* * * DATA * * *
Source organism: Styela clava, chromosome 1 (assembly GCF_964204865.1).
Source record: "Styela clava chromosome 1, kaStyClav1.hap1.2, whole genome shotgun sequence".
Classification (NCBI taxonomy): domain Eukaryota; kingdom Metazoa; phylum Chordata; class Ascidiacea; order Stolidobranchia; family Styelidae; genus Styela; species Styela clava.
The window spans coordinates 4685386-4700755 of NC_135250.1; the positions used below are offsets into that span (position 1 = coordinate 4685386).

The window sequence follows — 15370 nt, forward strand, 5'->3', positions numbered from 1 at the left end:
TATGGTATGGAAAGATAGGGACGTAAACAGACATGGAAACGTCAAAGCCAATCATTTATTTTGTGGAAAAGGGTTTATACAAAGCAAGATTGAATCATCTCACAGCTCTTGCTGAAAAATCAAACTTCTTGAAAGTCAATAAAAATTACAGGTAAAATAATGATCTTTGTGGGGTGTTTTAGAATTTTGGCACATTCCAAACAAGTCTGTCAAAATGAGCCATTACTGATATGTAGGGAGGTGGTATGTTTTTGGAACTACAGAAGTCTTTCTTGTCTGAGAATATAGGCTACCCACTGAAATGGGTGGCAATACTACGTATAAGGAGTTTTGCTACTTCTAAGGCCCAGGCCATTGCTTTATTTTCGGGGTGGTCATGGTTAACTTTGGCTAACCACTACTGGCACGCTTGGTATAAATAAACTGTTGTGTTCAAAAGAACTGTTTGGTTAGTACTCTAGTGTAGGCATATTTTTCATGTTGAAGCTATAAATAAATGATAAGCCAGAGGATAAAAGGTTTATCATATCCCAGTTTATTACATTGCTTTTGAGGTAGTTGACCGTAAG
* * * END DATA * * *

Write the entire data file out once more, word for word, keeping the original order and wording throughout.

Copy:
Source organism: Styela clava, chromosome 1 (assembly GCF_964204865.1).
Source record: "Styela clava chromosome 1, kaStyClav1.hap1.2, whole genome shotgun sequence".
Classification (NCBI taxonomy): domain Eukaryota; kingdom Metazoa; phylum Chordata; class Ascidiacea; order Stolidobranchia; family Styelidae; genus Styela; species Styela clava.
The window spans coordinates 4685386-4700755 of NC_135250.1; the positions used below are offsets into that span (position 1 = coordinate 4685386).

The window sequence follows — 15370 nt, forward strand, 5'->3', positions numbered from 1 at the left end:
TATGGTATGGAAAGATAGGGACGTAAACAGACATGGAAACGTCAAAGCCAATCATTTATTTTGTGGAAAAGGGTTTATACAAAGCAAGATTGAATCATCTCACAGCTCTTGCTGAAAAATCAAACTTCTTGAAAGTCAATAAAAATTACAGGTAAAATAATGATCTTTGTGGGGTGTTTTAGAATTTTGGCACATTCCAAACAAGTCTGTCAAAATGAGCCATTACTGATATGTAGGGAGGTGGTATGTTTTTGGAACTACAGAAGTCTTTCTTGTCTGAGAATATAGGCTACCCACTGAAATGGGTGGCAATACTACGTATAAGGAGTTTTGCTACTTCTAAGGCCCAGGCCATTGCTTTATTTTCGGGGTGGTCATGGTTAACTTTGGCTAACCACTACTGGCACGCTTGGTATAAATAAACTGTTGTGTTCAAAAGAACTGTTTGGTTAGTACTCTAGTGTAGGCATATTTTTCATGTTGAAGCTATAAATAAATGATAAGCCAGAGGATAAAAGGTTTATCATATCCCAGTTTATTACATTGCTTTTGAGGTAGTTGACCGTAAG